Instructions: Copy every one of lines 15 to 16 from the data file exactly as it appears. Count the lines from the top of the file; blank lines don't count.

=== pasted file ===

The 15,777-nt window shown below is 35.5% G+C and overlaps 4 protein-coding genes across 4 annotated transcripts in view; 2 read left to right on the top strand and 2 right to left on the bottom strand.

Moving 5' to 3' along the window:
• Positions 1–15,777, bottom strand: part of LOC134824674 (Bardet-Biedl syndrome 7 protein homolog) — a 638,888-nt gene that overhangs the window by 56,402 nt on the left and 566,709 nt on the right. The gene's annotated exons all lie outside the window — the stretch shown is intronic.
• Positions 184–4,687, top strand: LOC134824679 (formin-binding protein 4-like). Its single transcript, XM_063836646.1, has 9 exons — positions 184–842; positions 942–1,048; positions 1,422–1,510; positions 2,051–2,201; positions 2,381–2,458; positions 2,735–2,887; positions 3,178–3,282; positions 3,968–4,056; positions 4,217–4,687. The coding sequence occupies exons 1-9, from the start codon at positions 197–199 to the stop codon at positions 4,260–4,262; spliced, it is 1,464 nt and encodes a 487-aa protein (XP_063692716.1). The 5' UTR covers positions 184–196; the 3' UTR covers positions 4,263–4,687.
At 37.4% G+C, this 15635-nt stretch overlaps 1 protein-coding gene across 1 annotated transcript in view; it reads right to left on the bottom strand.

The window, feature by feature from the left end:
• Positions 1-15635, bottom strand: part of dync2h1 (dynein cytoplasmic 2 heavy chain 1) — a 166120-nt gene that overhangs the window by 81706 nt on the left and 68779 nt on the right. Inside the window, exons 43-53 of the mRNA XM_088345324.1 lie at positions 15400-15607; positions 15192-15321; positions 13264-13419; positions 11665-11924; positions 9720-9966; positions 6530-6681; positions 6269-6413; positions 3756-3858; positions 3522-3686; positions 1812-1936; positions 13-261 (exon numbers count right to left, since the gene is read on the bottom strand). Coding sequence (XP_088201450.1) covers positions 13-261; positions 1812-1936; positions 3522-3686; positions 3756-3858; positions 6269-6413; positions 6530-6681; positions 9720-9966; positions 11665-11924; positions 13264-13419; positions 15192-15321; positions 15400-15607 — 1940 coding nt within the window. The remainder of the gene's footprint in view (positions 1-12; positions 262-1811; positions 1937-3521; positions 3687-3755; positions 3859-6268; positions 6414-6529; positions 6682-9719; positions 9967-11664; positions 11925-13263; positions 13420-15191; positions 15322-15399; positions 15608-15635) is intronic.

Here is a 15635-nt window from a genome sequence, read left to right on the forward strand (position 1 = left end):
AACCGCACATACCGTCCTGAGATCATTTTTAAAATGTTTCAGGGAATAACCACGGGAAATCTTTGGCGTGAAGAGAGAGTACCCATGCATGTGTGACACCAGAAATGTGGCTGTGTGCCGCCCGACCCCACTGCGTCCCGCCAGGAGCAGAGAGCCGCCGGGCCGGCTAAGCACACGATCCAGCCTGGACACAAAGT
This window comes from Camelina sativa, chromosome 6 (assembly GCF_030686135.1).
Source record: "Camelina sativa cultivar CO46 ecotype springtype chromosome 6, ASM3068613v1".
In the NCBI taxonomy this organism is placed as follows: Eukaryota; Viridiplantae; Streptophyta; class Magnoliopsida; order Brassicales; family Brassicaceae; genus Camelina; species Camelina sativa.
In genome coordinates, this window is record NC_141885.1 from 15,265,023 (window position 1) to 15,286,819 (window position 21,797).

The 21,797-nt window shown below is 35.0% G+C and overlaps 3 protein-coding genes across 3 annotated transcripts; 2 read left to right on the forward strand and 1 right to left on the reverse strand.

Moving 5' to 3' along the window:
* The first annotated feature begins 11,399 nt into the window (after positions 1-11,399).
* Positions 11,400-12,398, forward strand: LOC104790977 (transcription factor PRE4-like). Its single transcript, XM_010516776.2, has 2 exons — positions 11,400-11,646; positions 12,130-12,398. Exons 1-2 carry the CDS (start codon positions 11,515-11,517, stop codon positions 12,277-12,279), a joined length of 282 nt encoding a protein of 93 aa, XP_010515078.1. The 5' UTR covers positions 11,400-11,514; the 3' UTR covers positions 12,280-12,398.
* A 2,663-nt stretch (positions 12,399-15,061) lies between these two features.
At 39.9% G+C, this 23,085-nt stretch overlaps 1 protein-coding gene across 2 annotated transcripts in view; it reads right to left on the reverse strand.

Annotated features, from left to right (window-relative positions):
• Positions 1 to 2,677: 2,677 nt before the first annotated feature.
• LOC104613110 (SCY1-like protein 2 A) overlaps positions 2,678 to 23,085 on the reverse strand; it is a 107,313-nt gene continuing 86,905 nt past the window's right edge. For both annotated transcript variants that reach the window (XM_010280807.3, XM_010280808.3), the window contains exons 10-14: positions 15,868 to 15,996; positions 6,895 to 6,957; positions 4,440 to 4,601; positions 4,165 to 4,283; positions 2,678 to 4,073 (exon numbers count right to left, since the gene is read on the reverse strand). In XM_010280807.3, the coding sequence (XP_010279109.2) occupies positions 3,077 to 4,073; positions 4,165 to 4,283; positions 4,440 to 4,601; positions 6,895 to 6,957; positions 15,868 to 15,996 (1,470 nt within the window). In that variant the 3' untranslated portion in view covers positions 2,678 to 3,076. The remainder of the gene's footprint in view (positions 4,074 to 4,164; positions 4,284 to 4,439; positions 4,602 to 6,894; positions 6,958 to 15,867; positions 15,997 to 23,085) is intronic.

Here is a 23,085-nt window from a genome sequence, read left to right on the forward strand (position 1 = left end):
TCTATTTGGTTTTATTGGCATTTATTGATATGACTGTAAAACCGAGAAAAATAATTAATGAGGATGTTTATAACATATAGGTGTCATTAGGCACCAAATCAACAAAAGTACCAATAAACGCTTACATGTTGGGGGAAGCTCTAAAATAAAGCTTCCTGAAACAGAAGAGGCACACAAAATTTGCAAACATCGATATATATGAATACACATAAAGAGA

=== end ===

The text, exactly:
Moving 5' to 3' along the window:
* The first annotated feature begins 11,399 nt into the window (after positions 1-11,399).